'That day someone took a pot shot at me. The bullet went through my beret and cut my skin a bit. I was elated that I had survived and my luck continued until the next Saturday when I was looking for a sniper near the village school. I returned there with a parachutist, after an initial first search had borne no fruit, and thought I saw something move. Suddenly I was shot at. Unfortunately he had spotted me first. His bullet hit a pipe beside me and a sharp splinter from the pipe went into my eye, which slowly became enveloped by a sort of red film. My partner saw the splinter and did his best to get it out using a couple of matches from his pocket, but to no avail.'


Temporarily blinded, Dauncey was placed in Kate ter Horst's house that evening along with many other badly wounded men. Such was the strain on the medical staff at this time that he received no treatment, but having slept overnight he discharged himself in morning and returned to his position. A further incident not mentioned in his account was that a few days prior to his wounding he went on a patrol with two paratroopers and succeeded in returning with eight prisoners, a machinegun and several Luger pistols. The capturing of German soldiers, given the nature of the fighting around Oosterbeek, was a rare event. Those who witnessed the Lieutenant returning with these prizes took great heart from it.


'The wound didn't really stop me and, as the enemy were clearly going to make a major thrust, we busied ourselves on our defences. As the morning wore on the ominous squeak of enemy tanks began to get louder and louder. One of the parachutists gave me a gammon bomb and armed with this I went up the road accompanied by another airborne soldier to await the tanks' arrival. Eventually a tank came into sight and I ran forward and threw the bomb. Nothing happened for a long time and I began to wonder if it was ever going to explode. Then suddenly there was an enormous blast. Dust was everywhere. The tank didn't move. I just hoped and prayed it had done enough damage. Certainly it stayed stationary. When I looked around, though, my comrade had gone. As I didn't feel I could do very much more with only a German Luger pistol in my hand, I made my way back to a group of soldiers a little behind me and we formed a place to stop the enemy infantry.'


'More tanks soon began to roll into the vicinity. We threw a few grenades in their direction and they threw one or two at us. Slowly but surely the enemy crept towards us and I was hit in the thigh by a bullet that fortunately just went straight in and out. It certainly made me fall but it didn't break my leg. The time had now come to seek refuge in a slit trench. Wandering around the battlefield had become a very bad idea. On taking shelter, I suddenly heard a noise to my left and looked down to see a German stick grenade beside me. It went off and broke my jaw in two places. Amazingly I could still think all right, but I couldn't very easily speak and my face was a mess.'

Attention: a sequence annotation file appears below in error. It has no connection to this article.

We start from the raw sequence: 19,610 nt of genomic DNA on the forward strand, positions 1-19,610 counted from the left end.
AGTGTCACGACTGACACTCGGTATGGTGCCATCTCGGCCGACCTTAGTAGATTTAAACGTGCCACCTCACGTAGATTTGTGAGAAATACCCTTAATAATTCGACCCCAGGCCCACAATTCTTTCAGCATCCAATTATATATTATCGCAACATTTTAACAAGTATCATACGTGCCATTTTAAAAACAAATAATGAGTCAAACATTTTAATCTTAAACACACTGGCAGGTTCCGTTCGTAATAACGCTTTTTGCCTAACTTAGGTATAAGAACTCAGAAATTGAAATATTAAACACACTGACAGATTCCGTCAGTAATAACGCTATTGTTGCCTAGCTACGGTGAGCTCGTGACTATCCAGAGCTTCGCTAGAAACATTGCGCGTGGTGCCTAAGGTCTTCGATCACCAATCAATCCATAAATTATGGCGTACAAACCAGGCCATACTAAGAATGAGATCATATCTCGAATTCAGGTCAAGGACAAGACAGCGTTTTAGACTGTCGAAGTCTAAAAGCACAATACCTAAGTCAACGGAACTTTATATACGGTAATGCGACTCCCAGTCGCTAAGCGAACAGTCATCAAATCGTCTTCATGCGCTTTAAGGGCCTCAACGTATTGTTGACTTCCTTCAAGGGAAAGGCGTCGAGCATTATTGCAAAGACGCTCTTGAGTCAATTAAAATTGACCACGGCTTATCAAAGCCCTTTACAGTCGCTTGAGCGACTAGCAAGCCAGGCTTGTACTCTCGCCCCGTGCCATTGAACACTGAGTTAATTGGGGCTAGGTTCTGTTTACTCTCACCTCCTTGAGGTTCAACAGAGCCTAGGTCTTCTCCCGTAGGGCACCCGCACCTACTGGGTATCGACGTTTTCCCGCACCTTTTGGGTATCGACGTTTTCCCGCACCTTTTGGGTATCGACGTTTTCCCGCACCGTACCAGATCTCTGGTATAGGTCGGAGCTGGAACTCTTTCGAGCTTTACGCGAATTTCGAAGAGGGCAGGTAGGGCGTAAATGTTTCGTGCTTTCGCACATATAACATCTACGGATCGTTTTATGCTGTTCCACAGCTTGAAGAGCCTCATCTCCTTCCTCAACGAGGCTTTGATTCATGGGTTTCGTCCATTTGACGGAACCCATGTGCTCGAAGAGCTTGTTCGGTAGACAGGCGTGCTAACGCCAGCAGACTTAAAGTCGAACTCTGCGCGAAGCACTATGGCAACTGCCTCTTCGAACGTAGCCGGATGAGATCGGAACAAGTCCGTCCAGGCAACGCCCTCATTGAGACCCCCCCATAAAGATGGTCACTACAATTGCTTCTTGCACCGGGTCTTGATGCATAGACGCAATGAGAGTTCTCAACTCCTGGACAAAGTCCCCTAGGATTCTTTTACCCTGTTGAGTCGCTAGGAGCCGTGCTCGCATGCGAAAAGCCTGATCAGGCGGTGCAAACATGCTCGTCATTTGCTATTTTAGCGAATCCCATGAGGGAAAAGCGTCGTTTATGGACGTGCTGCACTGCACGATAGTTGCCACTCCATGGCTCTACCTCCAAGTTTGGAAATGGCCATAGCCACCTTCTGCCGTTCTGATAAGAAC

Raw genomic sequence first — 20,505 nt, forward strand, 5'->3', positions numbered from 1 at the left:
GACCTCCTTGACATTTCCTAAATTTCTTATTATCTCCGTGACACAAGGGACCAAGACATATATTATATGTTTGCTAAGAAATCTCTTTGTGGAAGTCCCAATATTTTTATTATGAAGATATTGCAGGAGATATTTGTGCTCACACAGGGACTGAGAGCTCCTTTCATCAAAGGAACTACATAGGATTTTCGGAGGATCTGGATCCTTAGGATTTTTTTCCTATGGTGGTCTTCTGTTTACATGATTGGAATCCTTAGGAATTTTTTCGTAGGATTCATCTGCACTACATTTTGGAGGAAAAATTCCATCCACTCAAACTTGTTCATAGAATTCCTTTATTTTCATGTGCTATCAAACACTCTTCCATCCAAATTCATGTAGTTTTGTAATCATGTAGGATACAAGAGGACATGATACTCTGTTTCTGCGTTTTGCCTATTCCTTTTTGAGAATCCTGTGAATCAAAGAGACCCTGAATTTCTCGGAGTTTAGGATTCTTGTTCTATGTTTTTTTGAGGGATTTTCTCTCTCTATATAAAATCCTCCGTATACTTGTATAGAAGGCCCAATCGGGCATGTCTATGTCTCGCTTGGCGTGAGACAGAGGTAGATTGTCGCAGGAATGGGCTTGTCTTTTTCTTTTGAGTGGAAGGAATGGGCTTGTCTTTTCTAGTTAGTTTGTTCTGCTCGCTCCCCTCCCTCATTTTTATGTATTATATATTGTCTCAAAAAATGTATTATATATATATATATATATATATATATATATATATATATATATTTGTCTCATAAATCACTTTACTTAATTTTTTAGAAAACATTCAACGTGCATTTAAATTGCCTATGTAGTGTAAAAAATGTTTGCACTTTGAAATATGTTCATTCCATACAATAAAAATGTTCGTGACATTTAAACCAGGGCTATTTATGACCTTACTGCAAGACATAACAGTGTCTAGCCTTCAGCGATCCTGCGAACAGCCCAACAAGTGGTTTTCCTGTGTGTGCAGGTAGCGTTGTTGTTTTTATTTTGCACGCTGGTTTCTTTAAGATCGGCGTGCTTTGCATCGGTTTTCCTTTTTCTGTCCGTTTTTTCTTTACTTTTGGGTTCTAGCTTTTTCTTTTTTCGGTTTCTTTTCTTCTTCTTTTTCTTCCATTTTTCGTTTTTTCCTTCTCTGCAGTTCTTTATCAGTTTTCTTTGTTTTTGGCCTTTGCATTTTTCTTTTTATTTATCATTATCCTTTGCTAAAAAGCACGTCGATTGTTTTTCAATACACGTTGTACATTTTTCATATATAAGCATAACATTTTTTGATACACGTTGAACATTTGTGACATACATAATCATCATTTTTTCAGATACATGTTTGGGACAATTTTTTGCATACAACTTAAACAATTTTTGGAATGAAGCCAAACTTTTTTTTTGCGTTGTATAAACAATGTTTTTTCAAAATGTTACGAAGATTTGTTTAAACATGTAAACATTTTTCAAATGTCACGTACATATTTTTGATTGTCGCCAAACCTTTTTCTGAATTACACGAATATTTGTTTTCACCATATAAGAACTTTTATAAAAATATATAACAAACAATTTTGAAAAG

Due to his many wounds, Dauncey decided that he was in no fit state for active duty and so found himself back at the home of Kate ter Horst.


'The house was full of people. There were hundreds of wounded men strewn around inside it, and some fifty-seven dead in the garden. It was so full that my two comrades laid me on the lawn and went back to the battle. I instantly fell asleep. During the afternoon it started to rain and I woke up soaking and finding myself beside a dead soldier. I felt rather ashamed but, anyway I pulled the blanket off the poor dead chap next to me and put it over me to keep myself a bit dry. Later in the evening the battle had died down. We still held the perimeter. Someone opened the door of the house and I made enough noise to let the person know I was there. To my relief, he pulled me into the hall. It was somewhat perilous just lying on the lawn in the middle of the battle with mortar and artillery fire all around you.'


The Division began to withdraw across the Rhine after nightfall, and Dauncey learned that the wounded would have to be left behind and trusted to German care. The following morning he and the other wounded in the home of Mrs ter Horst were captured.


'The first thing they did was take my watch, much to my annoyance, but I couldn't do much about it. Things from now on were going to be different. After a few hours I was taken to a nearby house manned by nuns. Nothing happened in the way of treatment, and the following day we were taken further afield to a little known town called Apeldoorn, about ten miles away. I was with about thirty other British officers in a room there when a German intelligence officer came in and told us he was very worried about the fact that there were wounded British soldiers who had yet to be found, and he wanted to know where they were. It is hard to forget the silence that greeted him. Not a word was said by anyone.'


'By this stage I still hadn't had any treatment for my wounds, and my condition was fast deteriorating. There was a hole in the lower part of my face and every time I drank anything the liquid just came out. It was an extraordinary sensation. Fortunately, our regimental padre happened to come in and saw me. To my delight I was sent to a local Dutch hospital, which gave me marvellous treatment.'


Following an operation, Dauncey and five other British soldiers were sent to an eye hospital in Utrecht, 40 miles away.